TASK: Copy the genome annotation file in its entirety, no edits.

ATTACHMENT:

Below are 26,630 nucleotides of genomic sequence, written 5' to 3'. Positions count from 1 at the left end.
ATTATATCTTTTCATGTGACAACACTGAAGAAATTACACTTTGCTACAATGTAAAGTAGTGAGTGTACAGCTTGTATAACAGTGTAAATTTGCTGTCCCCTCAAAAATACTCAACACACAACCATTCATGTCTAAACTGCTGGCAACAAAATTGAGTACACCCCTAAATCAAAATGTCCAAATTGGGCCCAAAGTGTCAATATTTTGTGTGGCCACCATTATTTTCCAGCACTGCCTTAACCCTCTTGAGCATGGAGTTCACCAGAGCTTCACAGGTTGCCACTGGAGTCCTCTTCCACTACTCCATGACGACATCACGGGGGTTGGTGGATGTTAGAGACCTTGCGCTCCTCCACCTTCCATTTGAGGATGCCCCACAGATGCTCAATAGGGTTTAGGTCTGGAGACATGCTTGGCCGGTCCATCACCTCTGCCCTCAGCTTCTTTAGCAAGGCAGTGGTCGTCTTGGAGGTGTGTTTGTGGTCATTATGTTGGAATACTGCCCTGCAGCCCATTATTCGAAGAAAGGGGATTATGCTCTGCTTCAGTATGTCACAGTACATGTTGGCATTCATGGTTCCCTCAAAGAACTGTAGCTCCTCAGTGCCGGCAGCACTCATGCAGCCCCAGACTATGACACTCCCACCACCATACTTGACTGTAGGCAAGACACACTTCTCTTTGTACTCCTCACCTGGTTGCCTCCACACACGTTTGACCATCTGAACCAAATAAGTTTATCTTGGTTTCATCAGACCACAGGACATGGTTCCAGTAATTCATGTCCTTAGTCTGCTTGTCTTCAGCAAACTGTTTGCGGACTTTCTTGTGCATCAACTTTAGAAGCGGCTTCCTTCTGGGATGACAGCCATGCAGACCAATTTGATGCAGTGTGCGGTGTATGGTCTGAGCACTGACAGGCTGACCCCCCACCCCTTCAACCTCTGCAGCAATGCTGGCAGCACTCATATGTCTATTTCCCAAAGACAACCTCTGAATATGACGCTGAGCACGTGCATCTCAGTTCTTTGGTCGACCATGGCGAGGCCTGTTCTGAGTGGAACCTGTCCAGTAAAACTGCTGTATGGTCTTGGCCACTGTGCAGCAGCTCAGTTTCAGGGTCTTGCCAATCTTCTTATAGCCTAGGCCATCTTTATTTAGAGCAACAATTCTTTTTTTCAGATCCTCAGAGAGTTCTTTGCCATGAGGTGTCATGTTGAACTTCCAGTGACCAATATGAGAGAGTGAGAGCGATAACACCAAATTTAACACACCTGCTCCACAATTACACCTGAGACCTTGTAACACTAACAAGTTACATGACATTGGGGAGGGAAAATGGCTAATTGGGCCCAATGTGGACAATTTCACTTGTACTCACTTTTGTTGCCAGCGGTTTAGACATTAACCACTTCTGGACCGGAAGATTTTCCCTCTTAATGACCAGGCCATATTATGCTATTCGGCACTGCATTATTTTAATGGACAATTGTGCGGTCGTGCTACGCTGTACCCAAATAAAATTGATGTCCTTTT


Below are 26,630 nucleotides of genomic sequence, written 5' to 3'. Positions count from 1 at the left end.
ATTATATCTTTTCATGTGACAACACTGAAGAAATTACACTTTGCTACAATGTAAAGTAGTGAGTGTACAGCTTGTATAACAGTGTAAATTTGCTGTCCCCTCAAAAATACTCAACACACAACCATTCATGTCTAAACTGCTGGCAACAAAATTGAGTACACCCCTAAATCAAAATGTCCAAATTGGGCCCAAAGTGTCAATATTTTGTGTGGCCACCATTATTTTCCAGCACTGCCTTAACCCTCTTGAGCATGGAGTTCACCAGAGCTTCACAGGTTGCCACTGGAGTCCTCTTCCACTACTCCATGACGACATCACGGGGGTTGGTGGATGTTAGAGACCTTGCGCTCCTCCACCTTCCATTTGAGGATGCCCCACAGATGCTCAATAGGGTTTAGGTCTGGAGACATGCTTGGCCGGTCCATCACCTCTGCCCTCAGCTTCTTTAGCAAGGCAGTGGTCGTCTTGGAGGTGTGTTTGTGGTCATTATGTTGGAATACTGCCCTGCAGCCCATTATTCGAAGAAAGGGGATTATGCTCTGCTTCAGTATGTCACAGTACATGTTGGCATTCATGGTTCCCTCAAAGAACTGTAGCTCCTCAGTGCCGGCAGCACTCATGCAGCCCCAGACTATGACACTCCCACCACCATACTTGACTGTAGGCAAGACACACTTCTCTTTGTACTCCTCACCTGGTTGCCTCCACACACGTTTGACCATCTGAACCAAATAAGTTTATCTTGGTTTCATCAGACCACAGGACATGGTTCCAGTAATTCATGTCCTTAGTCTGCTTGTCTTCAGCAAACTGTTTGCGGACTTTCTTGTGCATCAACTTTAGAAGCGGCTTCCTTCTGGGATGACAGCCATGCAGACCAATTTGATGCAGTGTGCGGTGTATGGTCTGAGCACTGACAGGCTGACCCCCCACCCCTTCAACCTCTGCAGCAATGCTGGCAGCACTCATATGTCTATTTCCCAAAGACAACCTCTGAATATGACGCTGAGCACGTGCATCTCAGTTCTTTGGTCGACCATGGCGAGGCCTGTTCTGAGTGGAACCTGTCCAGTAAAACTGCTGTATGGTCTTGGCCACTGTGCAGCAGCTCAGTTTCAGGGTCTTGCCAATCTTCTTATAGCCTAGGCCATCTTTATTTAGAGCAACAATTCTTTTTTTCAGATCCTCAGAGAGTTCTTTGCCATGAGGTGTCATGTTGAACTTCCAGTGACCAATATGAGAGAGTGAGAGCGATAACACCAAATTTAACACACCTGCTCCACAATTACACCTGAGACCTTGTAACACTAACAAGTTACATGACATTGGGGAGGGAAAATGGCTAATTGGGCCCAATGTGGACAATTTCACTTGTACTCACTTTTGTTGCCAGCGGTTTAGACATTAACCACTTCTGGACCGGAAGATTTTCCCTCTTAATGACCAGGCCATATTATGCTATTCGGCACTGCATTATTTTAATGGACAATTGTGCGGTCGTGCTACGCTGTACCCAAATAAAATTGATGTCCTTTT